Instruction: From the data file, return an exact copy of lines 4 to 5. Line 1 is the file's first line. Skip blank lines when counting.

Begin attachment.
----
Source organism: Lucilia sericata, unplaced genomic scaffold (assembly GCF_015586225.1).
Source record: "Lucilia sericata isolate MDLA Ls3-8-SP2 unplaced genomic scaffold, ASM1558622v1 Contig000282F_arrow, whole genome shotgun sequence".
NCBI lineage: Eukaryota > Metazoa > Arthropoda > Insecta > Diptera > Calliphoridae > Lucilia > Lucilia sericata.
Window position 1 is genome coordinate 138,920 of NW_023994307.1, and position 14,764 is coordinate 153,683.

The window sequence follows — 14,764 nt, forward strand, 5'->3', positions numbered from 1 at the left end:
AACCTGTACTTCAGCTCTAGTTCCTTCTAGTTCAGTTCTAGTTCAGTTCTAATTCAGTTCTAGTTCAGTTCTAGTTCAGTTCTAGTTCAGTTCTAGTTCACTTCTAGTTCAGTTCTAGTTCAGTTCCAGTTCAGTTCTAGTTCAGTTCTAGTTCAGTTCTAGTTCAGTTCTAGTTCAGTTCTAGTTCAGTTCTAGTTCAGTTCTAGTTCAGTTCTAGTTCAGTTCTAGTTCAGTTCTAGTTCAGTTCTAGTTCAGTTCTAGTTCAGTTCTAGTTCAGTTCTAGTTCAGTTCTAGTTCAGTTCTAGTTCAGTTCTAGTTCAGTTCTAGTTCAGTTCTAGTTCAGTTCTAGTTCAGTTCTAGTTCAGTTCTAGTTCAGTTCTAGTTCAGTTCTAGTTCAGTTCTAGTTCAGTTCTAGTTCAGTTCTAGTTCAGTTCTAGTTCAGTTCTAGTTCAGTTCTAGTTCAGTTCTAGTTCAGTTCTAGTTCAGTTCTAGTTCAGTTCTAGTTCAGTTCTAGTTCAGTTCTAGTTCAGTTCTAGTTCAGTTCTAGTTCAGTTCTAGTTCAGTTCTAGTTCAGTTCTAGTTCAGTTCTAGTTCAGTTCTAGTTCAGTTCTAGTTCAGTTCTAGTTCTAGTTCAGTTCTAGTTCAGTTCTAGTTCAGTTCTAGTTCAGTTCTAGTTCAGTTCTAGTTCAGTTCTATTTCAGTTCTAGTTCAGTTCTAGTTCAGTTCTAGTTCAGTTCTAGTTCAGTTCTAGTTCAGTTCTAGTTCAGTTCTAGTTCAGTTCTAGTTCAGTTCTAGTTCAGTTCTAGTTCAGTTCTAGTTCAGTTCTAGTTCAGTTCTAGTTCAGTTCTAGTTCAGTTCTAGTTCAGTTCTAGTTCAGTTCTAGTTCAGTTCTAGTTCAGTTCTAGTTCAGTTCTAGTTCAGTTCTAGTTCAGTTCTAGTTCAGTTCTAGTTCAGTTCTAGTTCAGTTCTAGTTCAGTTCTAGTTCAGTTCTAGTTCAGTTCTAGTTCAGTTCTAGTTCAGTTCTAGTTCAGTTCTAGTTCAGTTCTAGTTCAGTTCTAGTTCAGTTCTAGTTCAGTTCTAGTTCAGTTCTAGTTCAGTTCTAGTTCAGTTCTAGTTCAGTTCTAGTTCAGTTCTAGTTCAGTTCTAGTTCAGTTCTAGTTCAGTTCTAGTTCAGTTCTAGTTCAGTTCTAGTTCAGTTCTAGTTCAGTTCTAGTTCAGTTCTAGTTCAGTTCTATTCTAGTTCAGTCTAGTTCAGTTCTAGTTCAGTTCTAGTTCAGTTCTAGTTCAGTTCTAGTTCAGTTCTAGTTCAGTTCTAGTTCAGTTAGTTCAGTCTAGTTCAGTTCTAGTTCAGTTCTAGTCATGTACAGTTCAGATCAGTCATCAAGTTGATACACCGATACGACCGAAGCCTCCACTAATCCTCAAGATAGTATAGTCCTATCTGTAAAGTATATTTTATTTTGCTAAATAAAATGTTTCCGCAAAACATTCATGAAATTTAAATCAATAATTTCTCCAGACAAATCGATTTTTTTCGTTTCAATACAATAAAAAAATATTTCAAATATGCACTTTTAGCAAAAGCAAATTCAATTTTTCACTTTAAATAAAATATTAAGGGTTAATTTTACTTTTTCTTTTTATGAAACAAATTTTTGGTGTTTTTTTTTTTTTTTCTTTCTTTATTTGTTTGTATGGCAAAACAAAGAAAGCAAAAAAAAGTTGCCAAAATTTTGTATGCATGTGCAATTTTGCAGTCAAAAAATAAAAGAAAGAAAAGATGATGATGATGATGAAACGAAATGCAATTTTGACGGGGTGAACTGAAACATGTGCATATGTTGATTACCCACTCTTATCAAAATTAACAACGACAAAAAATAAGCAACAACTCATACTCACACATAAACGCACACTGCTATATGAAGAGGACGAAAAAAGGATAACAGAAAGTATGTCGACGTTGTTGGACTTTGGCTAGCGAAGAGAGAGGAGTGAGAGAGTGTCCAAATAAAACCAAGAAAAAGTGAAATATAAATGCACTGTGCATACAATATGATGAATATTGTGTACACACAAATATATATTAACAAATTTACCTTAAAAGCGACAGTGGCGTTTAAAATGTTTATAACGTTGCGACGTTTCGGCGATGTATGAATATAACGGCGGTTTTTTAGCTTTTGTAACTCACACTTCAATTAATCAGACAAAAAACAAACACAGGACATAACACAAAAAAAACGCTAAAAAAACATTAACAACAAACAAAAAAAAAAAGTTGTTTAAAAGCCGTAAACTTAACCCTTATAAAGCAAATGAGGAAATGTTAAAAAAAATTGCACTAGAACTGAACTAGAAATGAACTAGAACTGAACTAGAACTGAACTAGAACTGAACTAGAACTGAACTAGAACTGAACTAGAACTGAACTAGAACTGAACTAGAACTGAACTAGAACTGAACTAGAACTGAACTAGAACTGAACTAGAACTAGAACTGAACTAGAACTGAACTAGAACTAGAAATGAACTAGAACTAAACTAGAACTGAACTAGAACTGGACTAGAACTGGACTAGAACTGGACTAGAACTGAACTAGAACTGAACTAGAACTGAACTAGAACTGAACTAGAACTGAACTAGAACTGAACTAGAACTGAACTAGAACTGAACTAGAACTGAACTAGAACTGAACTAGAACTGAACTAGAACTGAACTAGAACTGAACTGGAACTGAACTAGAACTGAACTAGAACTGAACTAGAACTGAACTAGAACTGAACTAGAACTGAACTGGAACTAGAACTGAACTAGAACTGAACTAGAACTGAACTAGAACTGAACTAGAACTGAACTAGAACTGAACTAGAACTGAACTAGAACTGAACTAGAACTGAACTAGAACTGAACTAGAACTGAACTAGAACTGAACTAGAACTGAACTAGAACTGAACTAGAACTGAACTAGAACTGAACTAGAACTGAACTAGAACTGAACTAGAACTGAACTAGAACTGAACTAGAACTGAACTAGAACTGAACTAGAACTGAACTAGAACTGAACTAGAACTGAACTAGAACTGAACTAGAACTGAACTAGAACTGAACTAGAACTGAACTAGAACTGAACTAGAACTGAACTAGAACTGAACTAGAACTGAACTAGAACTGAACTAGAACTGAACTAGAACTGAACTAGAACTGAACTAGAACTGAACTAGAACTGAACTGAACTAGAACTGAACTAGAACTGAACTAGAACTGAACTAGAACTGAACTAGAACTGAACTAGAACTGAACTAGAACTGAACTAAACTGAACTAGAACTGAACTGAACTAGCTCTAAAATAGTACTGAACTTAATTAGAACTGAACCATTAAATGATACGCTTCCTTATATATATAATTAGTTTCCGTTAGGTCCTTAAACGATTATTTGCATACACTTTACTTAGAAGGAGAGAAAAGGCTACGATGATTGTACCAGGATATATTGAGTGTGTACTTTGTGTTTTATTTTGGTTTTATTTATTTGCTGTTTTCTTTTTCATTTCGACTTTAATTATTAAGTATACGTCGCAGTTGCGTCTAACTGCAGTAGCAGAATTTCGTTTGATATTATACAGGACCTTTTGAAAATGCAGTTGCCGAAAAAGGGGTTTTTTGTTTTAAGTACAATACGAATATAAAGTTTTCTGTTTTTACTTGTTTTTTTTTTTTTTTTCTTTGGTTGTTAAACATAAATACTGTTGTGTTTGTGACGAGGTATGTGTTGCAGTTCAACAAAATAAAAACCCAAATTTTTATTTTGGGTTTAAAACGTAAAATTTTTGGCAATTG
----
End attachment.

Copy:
Window position 1 is genome coordinate 138,920 of NW_023994307.1, and position 14,764 is coordinate 153,683.

The window sequence follows — 14,764 nt, forward strand, 5'->3', positions numbered from 1 at the left end: